What Needs to be Proven in an Informed Consent Case?

Prior to beginning any course of treatment or performing a medical procedure, physicians must fully inform patients not only about the benefits of the treatment, but also about all of the risks involved. This is known as obtaining a patient's informed consent. If a doctor fails to do so, and the patient is injured, the patient may have grounds to sue for medical malpractice.

Prior to a physician's treating of a patient, the physician is obligated to discuss and disclose several items with the patient; including:

(1) The condition being treated;

(2) The nature and character of the proposed treatment or surgical procedure;

(3) The anticipated results from the proposed treatment or surgical procedure;

(4) The recognized possible alternative forms of treatment; and

(5) The recognized serious possible risks, complications, and anticipated benefits involved in the treatment or surgical procedure, as well as the recognized possible alternative forms of treatment, including non-treatment.

The purpose of the discussion is to provide the patient with as much relevant information as possible in order to allow the patient to make a fully informed decision about how they would like to proceed with treating their health condition.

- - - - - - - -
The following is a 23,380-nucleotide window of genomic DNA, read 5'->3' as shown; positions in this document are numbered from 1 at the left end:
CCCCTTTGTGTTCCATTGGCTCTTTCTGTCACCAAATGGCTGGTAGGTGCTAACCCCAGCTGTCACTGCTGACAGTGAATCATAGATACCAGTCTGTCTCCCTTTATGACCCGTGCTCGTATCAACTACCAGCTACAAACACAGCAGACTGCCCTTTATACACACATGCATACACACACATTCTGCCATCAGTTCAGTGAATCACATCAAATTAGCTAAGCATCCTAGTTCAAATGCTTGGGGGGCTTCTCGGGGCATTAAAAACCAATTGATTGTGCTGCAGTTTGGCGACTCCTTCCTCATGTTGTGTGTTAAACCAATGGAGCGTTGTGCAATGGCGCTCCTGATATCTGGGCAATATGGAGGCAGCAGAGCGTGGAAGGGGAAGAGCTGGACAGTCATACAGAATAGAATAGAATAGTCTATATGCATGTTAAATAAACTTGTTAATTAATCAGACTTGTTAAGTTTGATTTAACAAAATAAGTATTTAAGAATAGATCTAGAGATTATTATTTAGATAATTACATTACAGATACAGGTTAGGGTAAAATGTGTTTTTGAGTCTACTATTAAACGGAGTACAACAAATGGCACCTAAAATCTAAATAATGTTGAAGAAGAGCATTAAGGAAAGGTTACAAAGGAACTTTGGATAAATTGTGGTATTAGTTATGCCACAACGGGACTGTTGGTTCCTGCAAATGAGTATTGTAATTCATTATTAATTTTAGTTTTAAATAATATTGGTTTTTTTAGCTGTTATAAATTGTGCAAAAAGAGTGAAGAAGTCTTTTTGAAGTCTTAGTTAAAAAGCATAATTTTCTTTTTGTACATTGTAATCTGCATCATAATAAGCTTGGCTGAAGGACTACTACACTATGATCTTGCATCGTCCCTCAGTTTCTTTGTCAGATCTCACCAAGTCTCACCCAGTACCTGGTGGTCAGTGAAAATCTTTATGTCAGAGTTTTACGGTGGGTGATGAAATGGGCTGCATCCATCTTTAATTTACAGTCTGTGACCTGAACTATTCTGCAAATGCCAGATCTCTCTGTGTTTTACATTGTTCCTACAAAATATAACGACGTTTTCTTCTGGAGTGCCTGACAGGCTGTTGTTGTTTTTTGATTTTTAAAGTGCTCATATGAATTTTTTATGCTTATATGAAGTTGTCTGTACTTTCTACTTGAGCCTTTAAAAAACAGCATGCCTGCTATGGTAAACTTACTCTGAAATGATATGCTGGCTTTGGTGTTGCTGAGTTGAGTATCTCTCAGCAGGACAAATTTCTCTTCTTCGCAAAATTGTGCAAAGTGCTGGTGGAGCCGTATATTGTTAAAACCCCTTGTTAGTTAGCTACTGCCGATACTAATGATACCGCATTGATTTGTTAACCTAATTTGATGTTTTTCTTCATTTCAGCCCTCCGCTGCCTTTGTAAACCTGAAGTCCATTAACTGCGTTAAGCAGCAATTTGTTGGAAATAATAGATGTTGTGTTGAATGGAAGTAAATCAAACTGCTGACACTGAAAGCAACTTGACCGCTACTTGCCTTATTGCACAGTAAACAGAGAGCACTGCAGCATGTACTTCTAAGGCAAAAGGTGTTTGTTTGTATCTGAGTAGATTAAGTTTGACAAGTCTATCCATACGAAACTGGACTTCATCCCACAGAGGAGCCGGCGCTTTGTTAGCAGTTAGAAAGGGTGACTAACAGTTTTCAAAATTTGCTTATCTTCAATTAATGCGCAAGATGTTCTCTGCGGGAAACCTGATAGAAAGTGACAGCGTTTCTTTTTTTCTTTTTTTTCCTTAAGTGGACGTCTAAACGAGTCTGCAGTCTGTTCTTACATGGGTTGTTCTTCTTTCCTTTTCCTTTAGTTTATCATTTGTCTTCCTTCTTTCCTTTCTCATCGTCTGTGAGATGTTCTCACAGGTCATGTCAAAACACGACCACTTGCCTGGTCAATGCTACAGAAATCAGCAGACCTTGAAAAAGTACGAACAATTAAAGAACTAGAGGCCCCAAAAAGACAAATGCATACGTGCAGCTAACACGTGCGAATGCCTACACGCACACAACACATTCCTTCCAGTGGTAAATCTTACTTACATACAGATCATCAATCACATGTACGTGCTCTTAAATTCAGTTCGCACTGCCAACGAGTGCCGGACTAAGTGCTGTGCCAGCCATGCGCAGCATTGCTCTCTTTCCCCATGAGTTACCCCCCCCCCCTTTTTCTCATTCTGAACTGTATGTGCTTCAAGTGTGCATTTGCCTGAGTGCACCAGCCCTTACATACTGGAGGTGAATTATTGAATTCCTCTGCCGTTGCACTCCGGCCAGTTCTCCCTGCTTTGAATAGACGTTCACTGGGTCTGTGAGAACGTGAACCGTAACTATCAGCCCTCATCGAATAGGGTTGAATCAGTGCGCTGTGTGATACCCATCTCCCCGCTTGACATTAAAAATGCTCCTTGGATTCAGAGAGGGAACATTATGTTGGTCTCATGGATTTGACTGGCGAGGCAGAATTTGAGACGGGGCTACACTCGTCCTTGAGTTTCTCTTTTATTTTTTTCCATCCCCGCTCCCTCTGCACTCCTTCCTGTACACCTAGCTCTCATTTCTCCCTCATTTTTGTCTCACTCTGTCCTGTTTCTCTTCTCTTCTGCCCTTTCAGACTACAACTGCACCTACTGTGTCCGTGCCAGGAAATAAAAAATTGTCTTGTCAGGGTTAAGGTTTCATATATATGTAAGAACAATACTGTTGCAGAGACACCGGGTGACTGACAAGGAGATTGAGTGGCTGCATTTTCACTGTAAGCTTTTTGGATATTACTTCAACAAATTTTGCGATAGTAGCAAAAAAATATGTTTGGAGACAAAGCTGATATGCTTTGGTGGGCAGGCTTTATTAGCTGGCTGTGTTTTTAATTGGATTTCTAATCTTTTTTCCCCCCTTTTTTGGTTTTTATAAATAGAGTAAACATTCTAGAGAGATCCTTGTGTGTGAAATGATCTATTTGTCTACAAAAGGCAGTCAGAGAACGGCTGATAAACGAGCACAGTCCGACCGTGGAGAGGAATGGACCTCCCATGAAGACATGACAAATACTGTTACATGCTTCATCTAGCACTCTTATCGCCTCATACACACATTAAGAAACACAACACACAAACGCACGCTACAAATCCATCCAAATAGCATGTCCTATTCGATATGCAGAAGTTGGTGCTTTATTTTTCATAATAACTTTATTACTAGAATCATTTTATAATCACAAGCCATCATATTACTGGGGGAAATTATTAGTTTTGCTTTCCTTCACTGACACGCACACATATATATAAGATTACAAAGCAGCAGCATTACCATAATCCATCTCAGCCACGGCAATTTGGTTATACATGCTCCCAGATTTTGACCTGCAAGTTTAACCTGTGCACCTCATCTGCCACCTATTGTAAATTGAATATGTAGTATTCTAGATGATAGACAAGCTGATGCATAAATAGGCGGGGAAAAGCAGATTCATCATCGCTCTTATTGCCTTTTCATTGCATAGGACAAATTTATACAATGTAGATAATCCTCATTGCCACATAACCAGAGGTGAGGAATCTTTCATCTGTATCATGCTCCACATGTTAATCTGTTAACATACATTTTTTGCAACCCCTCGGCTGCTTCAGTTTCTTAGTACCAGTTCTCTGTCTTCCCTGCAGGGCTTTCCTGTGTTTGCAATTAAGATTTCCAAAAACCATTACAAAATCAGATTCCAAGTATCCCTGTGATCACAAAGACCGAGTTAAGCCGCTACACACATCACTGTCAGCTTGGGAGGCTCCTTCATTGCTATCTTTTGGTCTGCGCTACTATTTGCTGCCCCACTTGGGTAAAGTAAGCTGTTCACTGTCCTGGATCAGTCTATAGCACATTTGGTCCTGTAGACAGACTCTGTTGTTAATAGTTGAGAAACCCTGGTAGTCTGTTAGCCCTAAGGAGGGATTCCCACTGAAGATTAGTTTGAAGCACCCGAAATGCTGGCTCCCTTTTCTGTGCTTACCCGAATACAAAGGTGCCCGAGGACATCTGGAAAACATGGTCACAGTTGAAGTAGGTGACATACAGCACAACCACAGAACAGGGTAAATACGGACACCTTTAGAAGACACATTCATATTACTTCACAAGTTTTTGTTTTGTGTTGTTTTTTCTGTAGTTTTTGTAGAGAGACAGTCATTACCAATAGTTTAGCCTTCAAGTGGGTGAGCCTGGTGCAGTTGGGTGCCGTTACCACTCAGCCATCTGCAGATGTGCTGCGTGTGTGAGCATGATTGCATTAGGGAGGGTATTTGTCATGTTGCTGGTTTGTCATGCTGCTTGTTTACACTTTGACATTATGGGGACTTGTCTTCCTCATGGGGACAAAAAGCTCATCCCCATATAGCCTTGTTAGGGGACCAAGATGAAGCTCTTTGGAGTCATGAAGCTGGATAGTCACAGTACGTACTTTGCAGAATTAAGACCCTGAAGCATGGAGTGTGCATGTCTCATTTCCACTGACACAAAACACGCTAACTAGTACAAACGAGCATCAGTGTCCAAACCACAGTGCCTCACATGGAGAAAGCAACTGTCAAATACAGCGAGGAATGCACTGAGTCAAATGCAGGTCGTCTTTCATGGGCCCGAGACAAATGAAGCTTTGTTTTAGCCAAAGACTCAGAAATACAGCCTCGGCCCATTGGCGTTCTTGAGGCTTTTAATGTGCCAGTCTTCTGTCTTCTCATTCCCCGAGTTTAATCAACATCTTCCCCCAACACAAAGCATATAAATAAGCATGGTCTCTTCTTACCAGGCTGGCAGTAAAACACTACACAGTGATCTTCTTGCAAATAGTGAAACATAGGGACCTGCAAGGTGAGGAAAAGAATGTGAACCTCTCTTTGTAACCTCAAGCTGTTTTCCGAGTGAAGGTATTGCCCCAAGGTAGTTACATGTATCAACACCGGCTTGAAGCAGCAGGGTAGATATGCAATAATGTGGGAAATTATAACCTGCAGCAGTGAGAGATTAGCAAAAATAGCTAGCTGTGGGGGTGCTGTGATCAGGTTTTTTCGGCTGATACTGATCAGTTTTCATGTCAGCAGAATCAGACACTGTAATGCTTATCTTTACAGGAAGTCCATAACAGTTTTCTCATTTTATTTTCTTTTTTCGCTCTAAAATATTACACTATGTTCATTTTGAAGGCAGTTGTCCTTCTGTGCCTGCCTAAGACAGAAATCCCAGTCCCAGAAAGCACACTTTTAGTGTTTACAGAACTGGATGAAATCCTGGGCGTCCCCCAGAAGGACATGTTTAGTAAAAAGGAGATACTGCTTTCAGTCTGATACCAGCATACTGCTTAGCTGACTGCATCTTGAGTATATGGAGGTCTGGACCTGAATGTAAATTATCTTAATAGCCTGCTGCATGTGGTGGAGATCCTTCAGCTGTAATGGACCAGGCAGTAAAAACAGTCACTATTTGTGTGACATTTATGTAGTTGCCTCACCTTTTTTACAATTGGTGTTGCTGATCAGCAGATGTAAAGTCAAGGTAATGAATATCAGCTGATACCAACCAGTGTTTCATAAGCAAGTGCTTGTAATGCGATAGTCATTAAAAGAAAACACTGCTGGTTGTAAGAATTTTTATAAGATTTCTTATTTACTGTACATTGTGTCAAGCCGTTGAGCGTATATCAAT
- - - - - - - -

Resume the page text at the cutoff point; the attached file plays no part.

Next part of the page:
If a physician begins treatment without making the requisite disclosures, it is likely that a form of negligence has occurred and the patient may have grounds to bring a claim of medical malpractice against the physician.

Negligence

To prove negligence, a plaintiff must prove the following elements:

  • Duty: In most cases, an actor must behave as a reasonably prudent person under similar circumstances. The standard of care for physicians differs slightly. Generally, a doctor owes a duty to a patient that is of a similar skill and diligence practiced by other medical professionals in similar fields or specialties. To help prove the depth of the duty owed by the treating physician, the plaintiff will likely want to furnish testimony of other treating physicians in the same field. This testimony will allow a court to evaluate the standard of care that would have been provided to the plaintiff by members of the same field of medicine as the defendant. Further, the testimony will show how the treating physician failed to meet the standard of care established by the experts. When it comes to an informed consent case, the treating physician had a duty to disclose:

  • Breach of Duty: The plaintiff must then prove that the defendant violated the relevant standard of care. Therefore, when analyzing whether a breach of the standard of care occurred, a Court will compare the act or omission that took place in the case at hand with how a reasonably prudent medical professional in a similar situation would have acted. If it is found that there was a disparity between the performance of the doctor and how other medical professionals of similar skill and diligence would have performed, it is possible medical malpractice occurred.